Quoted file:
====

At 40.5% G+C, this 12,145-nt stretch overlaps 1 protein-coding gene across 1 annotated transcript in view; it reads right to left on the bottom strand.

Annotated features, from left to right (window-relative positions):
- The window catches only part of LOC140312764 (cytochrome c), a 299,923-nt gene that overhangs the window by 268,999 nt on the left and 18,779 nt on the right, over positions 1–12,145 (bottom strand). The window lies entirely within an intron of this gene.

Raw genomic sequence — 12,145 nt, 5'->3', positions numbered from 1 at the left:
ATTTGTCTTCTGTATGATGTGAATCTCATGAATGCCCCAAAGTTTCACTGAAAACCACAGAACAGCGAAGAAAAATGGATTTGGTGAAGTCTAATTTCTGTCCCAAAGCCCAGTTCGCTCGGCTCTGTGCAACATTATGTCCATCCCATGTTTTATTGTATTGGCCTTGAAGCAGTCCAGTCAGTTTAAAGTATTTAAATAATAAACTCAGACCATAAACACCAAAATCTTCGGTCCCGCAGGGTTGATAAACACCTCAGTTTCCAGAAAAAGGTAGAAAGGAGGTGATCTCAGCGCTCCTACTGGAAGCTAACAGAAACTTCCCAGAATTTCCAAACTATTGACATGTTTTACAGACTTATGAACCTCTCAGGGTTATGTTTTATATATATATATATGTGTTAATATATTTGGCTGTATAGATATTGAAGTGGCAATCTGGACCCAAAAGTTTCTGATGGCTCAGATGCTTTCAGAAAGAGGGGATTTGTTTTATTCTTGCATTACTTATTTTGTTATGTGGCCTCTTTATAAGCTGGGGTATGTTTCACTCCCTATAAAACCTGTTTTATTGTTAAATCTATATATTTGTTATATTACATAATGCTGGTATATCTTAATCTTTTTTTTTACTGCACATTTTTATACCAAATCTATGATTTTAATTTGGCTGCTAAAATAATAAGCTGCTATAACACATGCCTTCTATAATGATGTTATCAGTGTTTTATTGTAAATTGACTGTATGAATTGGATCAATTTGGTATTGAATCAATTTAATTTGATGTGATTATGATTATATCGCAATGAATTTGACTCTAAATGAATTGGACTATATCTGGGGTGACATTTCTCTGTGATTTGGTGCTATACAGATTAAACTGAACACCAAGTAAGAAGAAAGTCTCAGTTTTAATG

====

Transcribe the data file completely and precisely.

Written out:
At 40.5% G+C, this 12,145-nt stretch overlaps 1 protein-coding gene across 1 annotated transcript in view; it reads right to left on the bottom strand.

Annotated features, from left to right (window-relative positions):
- The window catches only part of LOC140312764 (cytochrome c), a 299,923-nt gene that overhangs the window by 268,999 nt on the left and 18,779 nt on the right, over positions 1–12,145 (bottom strand). The window lies entirely within an intron of this gene.

Raw genomic sequence — 12,145 nt, 5'->3', positions numbered from 1 at the left:
ATTTGTCTTCTGTATGATGTGAATCTCATGAATGCCCCAAAGTTTCACTGAAAACCACAGAACAGCGAAGAAAAATGGATTTGGTGAAGTCTAATTTCTGTCCCAAAGCCCAGTTCGCTCGGCTCTGTGCAACATTATGTCCATCCCATGTTTTATTGTATTGGCCTTGAAGCAGTCCAGTCAGTTTAAAGTATTTAAATAATAAACTCAGACCATAAACACCAAAATCTTCGGTCCCGCAGGGTTGATAAACACCTCAGTTTCCAGAAAAAGGTAGAAAGGAGGTGATCTCAGCGCTCCTACTGGAAGCTAACAGAAACTTCCCAGAATTTCCAAACTATTGACATGTTTTACAGACTTATGAACCTCTCAGGGTTATGTTTTATATATATATATATGTGTTAATATATTTGGCTGTATAGATATTGAAGTGGCAATCTGGACCCAAAAGTTTCTGATGGCTCAGATGCTTTCAGAAAGAGGGGATTTGTTTTATTCTTGCATTACTTATTTTGTTATGTGGCCTCTTTATAAGCTGGGGTATGTTTCACTCCCTATAAAACCTGTTTTATTGTTAAATCTATATATTTGTTATATTACATAATGCTGGTATATCTTAATCTTTTTTTTTACTGCACATTTTTATACCAAATCTATGATTTTAATTTGGCTGCTAAAATAATAAGCTGCTATAACACATGCCTTCTATAATGATGTTATCAGTGTTTTATTGTAAATTGACTGTATGAATTGGATCAATTTGGTATTGAATCAATTTAATTTGATGTGATTATGATTATATCGCAATGAATTTGACTCTAAATGAATTGGACTATATCTGGGGTGACATTTCTCTGTGATTTGGTGCTATACAGATTAAACTGAACACCAAGTAAGAAGAAAGTCTCAGTTTTAATG